This visit marks the launch of the DPUK Imaging Network ‘harmonisation study’ which will ensure that the DPUK scanners are properly calibrated and can provide consistent imaging data between sites.
The participant is one of 42 other medical research volunteers who are part of the study led by DPUK imaging scientists, Julian Matthews and Karl Herholz. When the scanners are set up, following this harmonisation, they will be used in UK-wide dementia studies on a scale not previously seen. National scale studies are new for dementia research, and are only just getting under way thanks to work like this to prepare the scanner network.
It’s one of the sad truths about dementia that by the time symptoms start to appear, it’s usually too late to reverse them. And as dementia grows into one of our most pressing public health issues, researchers urgently need the tools to help them detect the disorder in its earliest stages and develop effective treatments.
One of those tools – and one of the most valuable in the fight against dementia – is brain imaging technology. From detecting the build-up of toxic proteins in the brain, to learning more about how dementia takes hold at a cellular level, the deployment of magnetic resonance imaging (MRI) and positron emission tomography (PET) technologies can give scientists important insights into the development, progression and potential treatment of dementia.
Critical to this research will be DPUK’s network of state-of-the-art PET-MR scanners, a public-private partnership funded by the UK’s Medical Research Council that aims to speed up scientific advances in what has been a particularly stubborn area of research. The network of seven scanners, manufactured by Siemens and GE Healthcare and based at universities and hospitals across the UK, will build on existing brain imaging activities carried out under the auspices of DPUK.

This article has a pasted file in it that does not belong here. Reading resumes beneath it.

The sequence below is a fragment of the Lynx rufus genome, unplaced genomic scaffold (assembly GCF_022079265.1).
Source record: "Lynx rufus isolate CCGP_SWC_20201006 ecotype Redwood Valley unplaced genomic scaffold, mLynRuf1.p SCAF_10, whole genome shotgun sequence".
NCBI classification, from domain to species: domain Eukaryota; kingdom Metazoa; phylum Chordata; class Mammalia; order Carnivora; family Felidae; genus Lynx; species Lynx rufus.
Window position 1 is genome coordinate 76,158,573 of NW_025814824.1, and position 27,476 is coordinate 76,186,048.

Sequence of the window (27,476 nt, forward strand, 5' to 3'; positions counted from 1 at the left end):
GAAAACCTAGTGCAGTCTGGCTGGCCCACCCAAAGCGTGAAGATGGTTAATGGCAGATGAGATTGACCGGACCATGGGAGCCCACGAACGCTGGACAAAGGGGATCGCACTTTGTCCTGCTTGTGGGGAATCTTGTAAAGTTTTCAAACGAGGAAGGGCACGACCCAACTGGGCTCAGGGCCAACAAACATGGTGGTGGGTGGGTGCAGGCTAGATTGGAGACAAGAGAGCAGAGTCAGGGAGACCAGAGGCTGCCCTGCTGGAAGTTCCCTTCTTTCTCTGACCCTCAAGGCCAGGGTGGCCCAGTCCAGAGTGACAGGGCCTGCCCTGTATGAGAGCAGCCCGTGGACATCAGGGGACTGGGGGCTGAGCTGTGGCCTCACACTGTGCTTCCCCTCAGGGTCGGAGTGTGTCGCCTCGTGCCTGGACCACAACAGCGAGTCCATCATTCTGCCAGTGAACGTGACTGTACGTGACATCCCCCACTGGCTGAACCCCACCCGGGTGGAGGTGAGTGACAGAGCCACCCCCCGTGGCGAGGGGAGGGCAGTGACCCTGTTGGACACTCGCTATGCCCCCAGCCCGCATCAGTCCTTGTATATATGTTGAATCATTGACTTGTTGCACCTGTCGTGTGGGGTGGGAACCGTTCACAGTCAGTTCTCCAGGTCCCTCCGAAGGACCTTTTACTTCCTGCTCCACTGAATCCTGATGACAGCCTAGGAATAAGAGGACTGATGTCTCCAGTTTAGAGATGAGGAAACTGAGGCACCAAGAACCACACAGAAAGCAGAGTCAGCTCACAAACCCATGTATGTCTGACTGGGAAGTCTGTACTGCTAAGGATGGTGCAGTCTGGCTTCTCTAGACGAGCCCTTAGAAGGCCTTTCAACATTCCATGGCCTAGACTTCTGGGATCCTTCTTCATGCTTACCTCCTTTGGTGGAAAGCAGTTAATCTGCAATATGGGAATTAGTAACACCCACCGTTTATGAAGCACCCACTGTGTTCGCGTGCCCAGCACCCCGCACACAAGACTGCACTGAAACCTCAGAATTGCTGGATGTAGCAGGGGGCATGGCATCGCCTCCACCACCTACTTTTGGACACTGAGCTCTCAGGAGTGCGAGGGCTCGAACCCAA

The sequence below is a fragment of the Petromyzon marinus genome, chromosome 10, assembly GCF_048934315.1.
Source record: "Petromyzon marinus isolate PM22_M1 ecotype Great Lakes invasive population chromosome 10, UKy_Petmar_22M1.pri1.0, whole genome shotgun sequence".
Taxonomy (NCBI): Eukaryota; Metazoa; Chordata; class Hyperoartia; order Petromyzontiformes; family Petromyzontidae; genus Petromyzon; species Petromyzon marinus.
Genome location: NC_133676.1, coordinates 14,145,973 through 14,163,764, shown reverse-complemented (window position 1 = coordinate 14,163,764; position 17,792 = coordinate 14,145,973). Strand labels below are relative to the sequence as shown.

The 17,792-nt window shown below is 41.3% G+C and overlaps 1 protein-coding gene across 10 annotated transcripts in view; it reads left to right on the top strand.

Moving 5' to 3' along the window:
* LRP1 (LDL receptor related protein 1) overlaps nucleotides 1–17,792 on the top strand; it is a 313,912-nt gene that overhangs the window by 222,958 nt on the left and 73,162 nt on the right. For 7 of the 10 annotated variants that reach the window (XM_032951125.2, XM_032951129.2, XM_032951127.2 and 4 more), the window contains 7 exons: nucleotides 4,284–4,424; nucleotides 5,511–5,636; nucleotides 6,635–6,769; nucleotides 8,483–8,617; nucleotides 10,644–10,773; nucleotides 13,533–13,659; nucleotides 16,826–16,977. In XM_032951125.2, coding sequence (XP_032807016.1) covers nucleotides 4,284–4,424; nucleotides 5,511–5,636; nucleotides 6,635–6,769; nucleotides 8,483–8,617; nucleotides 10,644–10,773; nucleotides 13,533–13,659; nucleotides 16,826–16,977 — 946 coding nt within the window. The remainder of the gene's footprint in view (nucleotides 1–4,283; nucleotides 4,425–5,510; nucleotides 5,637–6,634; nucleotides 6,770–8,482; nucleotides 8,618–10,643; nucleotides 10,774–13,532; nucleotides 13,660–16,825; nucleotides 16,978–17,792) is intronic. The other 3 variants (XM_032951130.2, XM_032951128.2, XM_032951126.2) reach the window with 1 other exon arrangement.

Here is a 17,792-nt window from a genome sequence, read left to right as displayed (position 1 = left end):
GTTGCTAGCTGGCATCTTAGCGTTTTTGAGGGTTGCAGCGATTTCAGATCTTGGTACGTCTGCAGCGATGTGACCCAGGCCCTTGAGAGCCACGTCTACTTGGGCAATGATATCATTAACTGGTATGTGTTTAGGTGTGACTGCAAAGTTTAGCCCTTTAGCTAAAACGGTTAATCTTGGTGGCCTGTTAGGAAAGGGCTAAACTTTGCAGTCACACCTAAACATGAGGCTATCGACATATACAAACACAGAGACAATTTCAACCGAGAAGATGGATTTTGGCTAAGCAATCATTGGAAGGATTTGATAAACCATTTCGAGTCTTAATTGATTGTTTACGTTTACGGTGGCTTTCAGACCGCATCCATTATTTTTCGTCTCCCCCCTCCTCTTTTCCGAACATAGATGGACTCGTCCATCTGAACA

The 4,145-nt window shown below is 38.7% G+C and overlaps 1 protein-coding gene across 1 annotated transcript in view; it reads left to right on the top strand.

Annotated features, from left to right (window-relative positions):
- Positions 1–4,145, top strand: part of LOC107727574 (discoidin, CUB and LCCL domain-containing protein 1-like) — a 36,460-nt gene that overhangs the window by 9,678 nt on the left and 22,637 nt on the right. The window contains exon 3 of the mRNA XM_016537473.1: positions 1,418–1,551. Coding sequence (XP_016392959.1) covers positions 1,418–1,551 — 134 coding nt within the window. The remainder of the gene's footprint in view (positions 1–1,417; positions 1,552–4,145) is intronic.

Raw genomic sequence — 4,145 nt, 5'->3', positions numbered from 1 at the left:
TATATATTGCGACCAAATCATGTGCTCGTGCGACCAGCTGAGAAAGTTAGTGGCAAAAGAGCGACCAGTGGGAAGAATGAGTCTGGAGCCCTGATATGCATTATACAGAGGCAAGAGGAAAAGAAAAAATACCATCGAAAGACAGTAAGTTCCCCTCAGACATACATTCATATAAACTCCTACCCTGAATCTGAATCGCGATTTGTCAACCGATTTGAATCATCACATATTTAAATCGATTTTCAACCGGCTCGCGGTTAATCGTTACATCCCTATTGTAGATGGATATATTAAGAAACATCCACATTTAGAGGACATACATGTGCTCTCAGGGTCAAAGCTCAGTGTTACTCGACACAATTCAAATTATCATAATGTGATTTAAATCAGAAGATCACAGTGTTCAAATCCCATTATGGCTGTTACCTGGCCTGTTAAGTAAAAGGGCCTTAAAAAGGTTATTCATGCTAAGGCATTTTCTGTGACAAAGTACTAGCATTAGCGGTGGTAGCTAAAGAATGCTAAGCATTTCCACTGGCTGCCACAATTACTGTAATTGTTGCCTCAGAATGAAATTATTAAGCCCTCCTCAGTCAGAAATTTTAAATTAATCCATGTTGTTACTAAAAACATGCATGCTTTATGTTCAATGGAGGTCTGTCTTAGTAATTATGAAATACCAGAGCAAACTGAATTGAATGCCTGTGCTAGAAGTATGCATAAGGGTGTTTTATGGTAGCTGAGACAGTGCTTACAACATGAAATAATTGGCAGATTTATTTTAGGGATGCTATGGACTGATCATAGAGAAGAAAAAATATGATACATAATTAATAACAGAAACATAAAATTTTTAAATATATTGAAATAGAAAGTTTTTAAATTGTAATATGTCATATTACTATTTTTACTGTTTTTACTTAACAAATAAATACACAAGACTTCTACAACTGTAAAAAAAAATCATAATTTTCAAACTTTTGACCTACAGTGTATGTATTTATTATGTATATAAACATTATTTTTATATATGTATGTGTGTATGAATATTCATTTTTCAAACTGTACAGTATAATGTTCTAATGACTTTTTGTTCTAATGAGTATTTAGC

Dr Julian Matthews, of the University of Manchester, is joint lead of the PET-MR project’s harmonisation phase and chief investigator of a clinical study that will ensure these high-specification scanners are properly calibrated and providing consistent imaging results between sites. Dr Matthews said: “PET-MR is a new scanning technology which enables simultaneous acquisition of PET and MR data within a common scanning field of view, with minimal interference between the two imaging modalities. In the UK there are seven such scanners, which are all part of the DPUK network, with an eighth scanner due to complete installation in Sheffield in the near future.
“We envisage that this unique national network will provide accurate imaging biomarkers and thus enable highly effective clinical studies in the UK of new therapeutics in neurodegenerative disease, including – but not limited to – dementia. Additionally, although not yet established, this equipment has many potential benefits, such as reducing the scanning burden to patients who require both PET and MRI scans as part of their care, as well as being used in research where the clinical state of patients can change between scanning sessions.”